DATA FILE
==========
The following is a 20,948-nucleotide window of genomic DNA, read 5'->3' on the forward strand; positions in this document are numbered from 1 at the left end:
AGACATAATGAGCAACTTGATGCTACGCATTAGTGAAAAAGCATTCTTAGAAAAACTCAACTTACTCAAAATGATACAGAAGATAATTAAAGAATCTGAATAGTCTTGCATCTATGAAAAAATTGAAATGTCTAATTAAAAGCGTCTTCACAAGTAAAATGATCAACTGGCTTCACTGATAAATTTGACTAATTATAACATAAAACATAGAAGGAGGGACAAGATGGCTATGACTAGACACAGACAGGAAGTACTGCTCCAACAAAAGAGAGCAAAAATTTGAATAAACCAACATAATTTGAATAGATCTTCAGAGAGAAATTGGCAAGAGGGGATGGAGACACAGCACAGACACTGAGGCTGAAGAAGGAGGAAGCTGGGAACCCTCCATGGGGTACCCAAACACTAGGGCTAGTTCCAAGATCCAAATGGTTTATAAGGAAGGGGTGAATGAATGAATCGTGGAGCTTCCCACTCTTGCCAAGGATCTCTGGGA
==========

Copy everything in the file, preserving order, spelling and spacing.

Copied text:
The following is a 20,948-nucleotide window of genomic DNA, read 5'->3' on the forward strand; positions in this document are numbered from 1 at the left end:
AGACATAATGAGCAACTTGATGCTACGCATTAGTGAAAAAGCATTCTTAGAAAAACTCAACTTACTCAAAATGATACAGAAGATAATTAAAGAATCTGAATAGTCTTGCATCTATGAAAAAATTGAAATGTCTAATTAAAAGCGTCTTCACAAGTAAAATGATCAACTGGCTTCACTGATAAATTTGACTAATTATAACATAAAACATAGAAGGAGGGACAAGATGGCTATGACTAGACACAGACAGGAAGTACTGCTCCAACAAAAGAGAGCAAAAATTTGAATAAACCAACATAATTTGAATAGATCTTCAGAGAGAAATTGGCAAGAGGGGATGGAGACACAGCACAGACACTGAGGCTGAAGAAGGAGGAAGCTGGGAACCCTCCATGGGGTACCCAAACACTAGGGCTAGTTCCAAGATCCAAATGGTTTATAAGGAAGGGGTGAATGAATGAATCGTGGAGCTTCCCACTCTTGCCAAGGATCTCTGGGA